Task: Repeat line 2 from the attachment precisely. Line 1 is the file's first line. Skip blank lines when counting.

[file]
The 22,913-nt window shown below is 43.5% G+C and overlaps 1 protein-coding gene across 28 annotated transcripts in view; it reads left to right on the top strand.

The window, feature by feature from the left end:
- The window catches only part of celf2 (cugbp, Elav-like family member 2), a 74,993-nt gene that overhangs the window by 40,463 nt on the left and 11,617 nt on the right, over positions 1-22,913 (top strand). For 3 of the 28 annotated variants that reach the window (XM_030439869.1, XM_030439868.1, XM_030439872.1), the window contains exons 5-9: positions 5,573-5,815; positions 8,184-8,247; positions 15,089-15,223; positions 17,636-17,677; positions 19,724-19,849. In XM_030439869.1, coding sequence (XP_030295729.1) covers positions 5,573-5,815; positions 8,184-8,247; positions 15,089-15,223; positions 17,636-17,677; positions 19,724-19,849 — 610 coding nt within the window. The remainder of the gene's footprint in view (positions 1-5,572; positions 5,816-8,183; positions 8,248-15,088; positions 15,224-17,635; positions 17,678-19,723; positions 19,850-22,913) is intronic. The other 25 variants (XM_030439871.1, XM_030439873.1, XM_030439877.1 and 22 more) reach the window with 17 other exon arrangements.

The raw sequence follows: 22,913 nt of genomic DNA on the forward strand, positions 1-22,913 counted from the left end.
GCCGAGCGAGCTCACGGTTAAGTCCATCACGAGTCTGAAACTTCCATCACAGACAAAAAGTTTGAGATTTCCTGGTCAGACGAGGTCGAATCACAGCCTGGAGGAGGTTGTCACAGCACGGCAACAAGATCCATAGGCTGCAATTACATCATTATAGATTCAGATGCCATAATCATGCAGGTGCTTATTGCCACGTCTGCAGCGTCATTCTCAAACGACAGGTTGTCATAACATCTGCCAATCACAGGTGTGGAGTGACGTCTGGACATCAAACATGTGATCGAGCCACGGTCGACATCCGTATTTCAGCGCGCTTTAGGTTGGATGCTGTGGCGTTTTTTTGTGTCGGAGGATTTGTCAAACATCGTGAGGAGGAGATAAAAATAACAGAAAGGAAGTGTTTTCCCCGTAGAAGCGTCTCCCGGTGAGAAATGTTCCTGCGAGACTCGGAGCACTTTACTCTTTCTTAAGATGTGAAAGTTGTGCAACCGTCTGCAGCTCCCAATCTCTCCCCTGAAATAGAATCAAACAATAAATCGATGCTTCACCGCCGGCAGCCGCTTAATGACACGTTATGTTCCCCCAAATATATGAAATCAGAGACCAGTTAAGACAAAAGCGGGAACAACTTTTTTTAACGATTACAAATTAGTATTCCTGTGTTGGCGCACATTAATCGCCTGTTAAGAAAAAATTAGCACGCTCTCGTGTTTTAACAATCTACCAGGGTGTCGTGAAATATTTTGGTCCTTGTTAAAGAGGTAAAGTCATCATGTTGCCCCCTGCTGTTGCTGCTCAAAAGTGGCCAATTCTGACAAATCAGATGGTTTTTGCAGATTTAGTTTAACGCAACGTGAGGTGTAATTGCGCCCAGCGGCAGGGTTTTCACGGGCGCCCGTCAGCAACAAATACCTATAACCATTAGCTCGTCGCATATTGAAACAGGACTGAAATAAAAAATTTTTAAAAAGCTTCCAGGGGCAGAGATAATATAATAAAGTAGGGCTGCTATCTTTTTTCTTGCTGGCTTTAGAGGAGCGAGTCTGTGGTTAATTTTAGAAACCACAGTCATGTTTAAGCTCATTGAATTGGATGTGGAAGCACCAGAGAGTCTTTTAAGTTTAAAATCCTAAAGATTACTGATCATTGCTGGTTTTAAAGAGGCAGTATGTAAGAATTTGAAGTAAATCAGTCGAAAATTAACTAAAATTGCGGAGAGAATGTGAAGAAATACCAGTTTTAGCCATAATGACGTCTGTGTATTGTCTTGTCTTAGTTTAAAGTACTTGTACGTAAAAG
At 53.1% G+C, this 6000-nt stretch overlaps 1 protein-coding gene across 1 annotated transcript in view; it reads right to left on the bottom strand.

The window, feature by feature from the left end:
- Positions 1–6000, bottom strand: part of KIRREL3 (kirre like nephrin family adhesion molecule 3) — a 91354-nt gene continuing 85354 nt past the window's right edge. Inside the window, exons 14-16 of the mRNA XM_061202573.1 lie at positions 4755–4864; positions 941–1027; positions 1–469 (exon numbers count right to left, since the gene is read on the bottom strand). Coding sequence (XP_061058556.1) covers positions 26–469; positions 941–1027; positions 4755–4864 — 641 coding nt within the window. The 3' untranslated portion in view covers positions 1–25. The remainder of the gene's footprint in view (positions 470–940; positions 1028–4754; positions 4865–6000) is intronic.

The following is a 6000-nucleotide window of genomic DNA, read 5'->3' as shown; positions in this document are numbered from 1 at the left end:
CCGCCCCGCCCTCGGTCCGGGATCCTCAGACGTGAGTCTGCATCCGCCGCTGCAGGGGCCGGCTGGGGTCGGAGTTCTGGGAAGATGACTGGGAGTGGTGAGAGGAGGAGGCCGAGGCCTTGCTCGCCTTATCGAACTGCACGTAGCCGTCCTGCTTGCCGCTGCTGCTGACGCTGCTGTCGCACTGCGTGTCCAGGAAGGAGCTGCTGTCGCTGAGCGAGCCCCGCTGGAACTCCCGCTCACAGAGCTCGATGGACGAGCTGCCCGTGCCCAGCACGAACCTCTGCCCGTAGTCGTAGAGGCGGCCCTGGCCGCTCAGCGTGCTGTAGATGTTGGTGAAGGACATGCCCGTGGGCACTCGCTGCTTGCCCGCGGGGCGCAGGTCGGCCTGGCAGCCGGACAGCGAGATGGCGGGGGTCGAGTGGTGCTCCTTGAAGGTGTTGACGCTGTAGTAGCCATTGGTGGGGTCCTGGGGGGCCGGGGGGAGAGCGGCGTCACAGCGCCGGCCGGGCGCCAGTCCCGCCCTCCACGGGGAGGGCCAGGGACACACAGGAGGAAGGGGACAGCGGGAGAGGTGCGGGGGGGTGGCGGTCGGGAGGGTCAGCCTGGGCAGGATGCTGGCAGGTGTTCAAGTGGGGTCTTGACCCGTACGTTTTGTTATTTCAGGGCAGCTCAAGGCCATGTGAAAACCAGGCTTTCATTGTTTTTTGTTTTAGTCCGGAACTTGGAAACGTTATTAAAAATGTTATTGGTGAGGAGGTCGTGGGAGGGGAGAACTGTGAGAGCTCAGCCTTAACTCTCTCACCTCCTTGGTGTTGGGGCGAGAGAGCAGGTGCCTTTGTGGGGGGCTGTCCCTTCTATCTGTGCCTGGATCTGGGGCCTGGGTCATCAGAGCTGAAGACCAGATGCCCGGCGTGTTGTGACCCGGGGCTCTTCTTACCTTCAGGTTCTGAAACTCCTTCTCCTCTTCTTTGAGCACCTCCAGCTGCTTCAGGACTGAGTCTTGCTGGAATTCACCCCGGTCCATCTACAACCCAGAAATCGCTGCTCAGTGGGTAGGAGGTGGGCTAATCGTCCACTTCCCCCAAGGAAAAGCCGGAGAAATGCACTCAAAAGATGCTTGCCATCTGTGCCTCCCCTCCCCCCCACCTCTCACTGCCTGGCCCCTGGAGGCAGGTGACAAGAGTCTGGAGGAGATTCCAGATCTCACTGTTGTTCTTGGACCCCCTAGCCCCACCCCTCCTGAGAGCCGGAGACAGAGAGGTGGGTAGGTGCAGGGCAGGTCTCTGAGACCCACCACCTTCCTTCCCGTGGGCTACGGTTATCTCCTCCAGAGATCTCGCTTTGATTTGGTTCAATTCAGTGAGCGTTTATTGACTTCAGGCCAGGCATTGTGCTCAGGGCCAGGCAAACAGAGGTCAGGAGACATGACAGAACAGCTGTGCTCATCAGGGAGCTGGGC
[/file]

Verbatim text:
The window, feature by feature from the left end: